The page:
The Glastonbury Festival is going on this weekend in Pilton, Somerset in the U.K., and Saturday night’s headliners The Killers used the gig as an opportunity to share a stage with their musical heroes, bringing the Pet Shop Boys and Johnny Marr out during their encore to perform blistering versions of some of their greatest hits. Marr, formerly of The Smiths, had played a set on one of the festival’s other stages—Glastonbury is immense, with eleven “main stages” and countless other venues—and his guitar is as propulsive as ever. Here’s his solo performance of “Bigmouth Strikes Again” from Saturday afternoon:
There’s something a little bleak about seeing a legend play a festival in daylight hours—you start off in the afternoon slots and eventually you go back there—but Marr got a literal hero’s welcome later that night, when Killers lead singer Brandon Flowers introduced him as “guitar hero Johnny fucking Marr.” (Ronnie Vannucci Jr. provided a drumroll.) Their performance of “This Charming Man” is a thrilling demonstration of exactly how much Smiths songs gain when they’re sung by someone with a pompadour:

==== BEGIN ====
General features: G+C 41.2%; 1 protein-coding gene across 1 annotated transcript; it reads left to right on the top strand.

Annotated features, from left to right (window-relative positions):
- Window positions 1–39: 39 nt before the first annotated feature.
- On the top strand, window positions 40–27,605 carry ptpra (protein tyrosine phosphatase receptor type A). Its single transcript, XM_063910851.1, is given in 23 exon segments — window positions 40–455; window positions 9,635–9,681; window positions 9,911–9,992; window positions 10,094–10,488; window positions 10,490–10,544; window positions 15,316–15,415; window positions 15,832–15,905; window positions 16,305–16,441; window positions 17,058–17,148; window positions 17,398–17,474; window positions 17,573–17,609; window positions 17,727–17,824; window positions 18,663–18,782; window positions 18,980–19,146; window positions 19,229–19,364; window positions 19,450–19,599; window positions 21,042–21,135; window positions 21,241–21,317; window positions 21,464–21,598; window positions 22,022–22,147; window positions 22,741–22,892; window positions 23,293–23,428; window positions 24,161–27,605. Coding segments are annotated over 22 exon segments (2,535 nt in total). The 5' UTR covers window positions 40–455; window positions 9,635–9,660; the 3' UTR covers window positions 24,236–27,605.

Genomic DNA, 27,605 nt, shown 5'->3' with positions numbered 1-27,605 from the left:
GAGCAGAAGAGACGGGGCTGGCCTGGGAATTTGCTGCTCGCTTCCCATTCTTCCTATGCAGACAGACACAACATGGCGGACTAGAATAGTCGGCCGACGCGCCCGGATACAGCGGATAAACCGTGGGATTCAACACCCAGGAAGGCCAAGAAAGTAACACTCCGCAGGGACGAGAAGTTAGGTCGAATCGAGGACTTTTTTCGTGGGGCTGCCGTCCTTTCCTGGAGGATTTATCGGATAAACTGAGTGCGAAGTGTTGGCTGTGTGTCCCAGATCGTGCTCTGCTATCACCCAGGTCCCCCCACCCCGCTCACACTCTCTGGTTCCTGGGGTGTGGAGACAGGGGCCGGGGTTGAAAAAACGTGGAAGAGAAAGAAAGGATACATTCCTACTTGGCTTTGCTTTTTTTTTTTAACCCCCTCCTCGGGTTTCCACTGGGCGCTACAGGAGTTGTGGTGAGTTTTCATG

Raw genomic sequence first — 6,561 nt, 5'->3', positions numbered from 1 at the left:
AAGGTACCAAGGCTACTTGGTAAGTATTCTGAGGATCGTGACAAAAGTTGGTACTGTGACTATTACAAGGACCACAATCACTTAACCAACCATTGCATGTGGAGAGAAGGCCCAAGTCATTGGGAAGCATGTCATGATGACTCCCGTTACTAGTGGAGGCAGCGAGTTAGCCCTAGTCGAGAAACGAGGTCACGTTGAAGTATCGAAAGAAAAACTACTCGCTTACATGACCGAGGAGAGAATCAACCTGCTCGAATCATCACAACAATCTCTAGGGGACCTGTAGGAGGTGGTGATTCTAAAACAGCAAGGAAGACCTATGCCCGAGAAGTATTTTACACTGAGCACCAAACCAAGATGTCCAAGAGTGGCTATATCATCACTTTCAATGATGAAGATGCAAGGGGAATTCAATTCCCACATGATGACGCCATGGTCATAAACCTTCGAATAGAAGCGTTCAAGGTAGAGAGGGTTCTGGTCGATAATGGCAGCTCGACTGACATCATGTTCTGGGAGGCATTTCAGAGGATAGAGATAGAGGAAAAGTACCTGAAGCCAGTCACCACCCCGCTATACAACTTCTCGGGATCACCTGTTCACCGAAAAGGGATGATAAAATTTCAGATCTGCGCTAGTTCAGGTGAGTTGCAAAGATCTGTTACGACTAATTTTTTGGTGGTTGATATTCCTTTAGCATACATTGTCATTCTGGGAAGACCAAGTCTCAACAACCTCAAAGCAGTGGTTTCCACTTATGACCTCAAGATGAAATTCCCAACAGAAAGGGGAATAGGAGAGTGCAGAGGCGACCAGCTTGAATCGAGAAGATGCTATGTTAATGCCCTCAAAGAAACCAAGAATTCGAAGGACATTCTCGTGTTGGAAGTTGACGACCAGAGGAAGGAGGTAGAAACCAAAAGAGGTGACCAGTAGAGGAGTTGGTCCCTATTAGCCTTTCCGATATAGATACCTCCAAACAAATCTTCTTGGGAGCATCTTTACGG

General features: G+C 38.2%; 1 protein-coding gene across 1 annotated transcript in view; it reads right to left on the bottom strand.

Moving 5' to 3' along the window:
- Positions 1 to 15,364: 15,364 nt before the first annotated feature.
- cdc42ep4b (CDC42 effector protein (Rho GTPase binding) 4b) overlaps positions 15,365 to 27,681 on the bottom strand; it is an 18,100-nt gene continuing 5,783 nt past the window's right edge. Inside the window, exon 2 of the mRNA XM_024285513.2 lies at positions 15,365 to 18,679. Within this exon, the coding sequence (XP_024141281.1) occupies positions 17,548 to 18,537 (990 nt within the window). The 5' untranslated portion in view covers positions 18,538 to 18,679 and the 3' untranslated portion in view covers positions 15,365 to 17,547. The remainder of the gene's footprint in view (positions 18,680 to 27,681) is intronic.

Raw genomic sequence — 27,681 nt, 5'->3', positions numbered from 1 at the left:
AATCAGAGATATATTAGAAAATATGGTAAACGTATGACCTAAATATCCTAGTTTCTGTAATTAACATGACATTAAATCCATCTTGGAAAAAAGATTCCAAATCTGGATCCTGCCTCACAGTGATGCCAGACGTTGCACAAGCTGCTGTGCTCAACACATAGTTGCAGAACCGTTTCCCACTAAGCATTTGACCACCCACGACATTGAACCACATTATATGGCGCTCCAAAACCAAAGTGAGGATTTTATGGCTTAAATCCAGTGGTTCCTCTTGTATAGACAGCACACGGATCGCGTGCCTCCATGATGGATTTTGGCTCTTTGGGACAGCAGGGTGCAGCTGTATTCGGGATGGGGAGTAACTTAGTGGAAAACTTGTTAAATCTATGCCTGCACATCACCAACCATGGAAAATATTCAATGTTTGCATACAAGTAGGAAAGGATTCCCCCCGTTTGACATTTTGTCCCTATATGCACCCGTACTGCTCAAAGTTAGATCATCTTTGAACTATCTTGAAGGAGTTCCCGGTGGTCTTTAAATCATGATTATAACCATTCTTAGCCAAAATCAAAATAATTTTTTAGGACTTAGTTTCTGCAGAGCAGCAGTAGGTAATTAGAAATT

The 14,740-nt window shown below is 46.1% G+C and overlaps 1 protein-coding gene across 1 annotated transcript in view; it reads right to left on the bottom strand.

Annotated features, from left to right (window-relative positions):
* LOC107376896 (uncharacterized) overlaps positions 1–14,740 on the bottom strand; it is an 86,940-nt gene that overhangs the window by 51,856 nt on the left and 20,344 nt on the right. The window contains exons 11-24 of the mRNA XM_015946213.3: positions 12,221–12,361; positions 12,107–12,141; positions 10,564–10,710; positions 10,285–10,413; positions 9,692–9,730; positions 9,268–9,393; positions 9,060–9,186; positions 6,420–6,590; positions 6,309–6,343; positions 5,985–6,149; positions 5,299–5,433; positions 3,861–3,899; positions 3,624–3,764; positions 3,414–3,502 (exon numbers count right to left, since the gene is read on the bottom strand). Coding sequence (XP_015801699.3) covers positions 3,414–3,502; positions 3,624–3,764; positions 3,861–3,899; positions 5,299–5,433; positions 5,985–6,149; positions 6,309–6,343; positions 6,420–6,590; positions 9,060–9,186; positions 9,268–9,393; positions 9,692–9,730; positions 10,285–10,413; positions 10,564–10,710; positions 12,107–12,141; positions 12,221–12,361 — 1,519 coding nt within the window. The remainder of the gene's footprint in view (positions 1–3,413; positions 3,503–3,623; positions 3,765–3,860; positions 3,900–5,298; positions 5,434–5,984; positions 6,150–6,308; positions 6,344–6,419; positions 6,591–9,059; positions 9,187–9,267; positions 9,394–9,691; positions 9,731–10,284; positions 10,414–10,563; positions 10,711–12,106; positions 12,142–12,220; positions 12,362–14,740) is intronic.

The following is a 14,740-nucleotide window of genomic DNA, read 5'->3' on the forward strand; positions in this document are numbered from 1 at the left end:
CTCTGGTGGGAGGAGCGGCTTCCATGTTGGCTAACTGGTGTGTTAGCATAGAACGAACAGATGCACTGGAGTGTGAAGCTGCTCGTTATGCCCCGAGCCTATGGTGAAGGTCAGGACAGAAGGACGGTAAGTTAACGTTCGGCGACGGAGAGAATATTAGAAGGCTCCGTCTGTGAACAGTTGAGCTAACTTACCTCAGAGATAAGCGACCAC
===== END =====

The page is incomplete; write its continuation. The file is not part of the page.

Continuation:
Watching Flowers lean into Morrissey’s theatrics (those yelps!) makes this one of the most interesting performances of a Smiths song since the Smiths. And his glee at getting to sing a Smiths song on a giant stage backed by Johnny Marr himself is infectious. I mean:
Marr, who has not gotten to play Smiths songs on a giant stage once or twice before, seemed appropriately blasé, but he was note perfect. “This Charming Man” wasn’t the only trip back into the 1980s: the Killers kicked off their encore by bringing out the Pet Shop Boys to perform their version of “You Were Always on My Mind. Technically, this also counts as a trip back to the 1970s, when the song was originally written:
The Pet Shop Boys also performed the Killers’ song “Human,” but that video isn’t on YouTube. (If you’re in the U.K. or have a VPN, the BBC has posted full sets here.) But the show’s finale, a performance of “Mr. Brightside” with Johnny Marr on guitar, is thankfully not region-locked:
We all owe Taylor Swift a debt of gratitude for popularizing the idea of surprise musical guests. Anything that feels like a choreographed passing of a torch can feel tacky—and Flowers comes close to that line with Marr, though that’s probably a function of hairstyling as much as anything—but not every ceremony has to be a coronation. (It’s hard to imagine, for instance, that Taylor Swift was laying claim to Bryan Adams’ musical legacy when she played “Summer of ’69” with him.) The wish-fulfillment on display here is not the standard rock star power fantasy of having an audience hanging on your every note. It’s an adult version of what Flowers or Swift might have dreamed about while bopping along to Adams or the Smiths or the Pet Shop Boys as kids, miles away in Nevada or Utah or Pennsylvania or Tennessee: Learning the same art as your heroes, and learning it so well that you not only get the opportunity to meet them, you’re greeted as a peer. That’s something worth aiming for.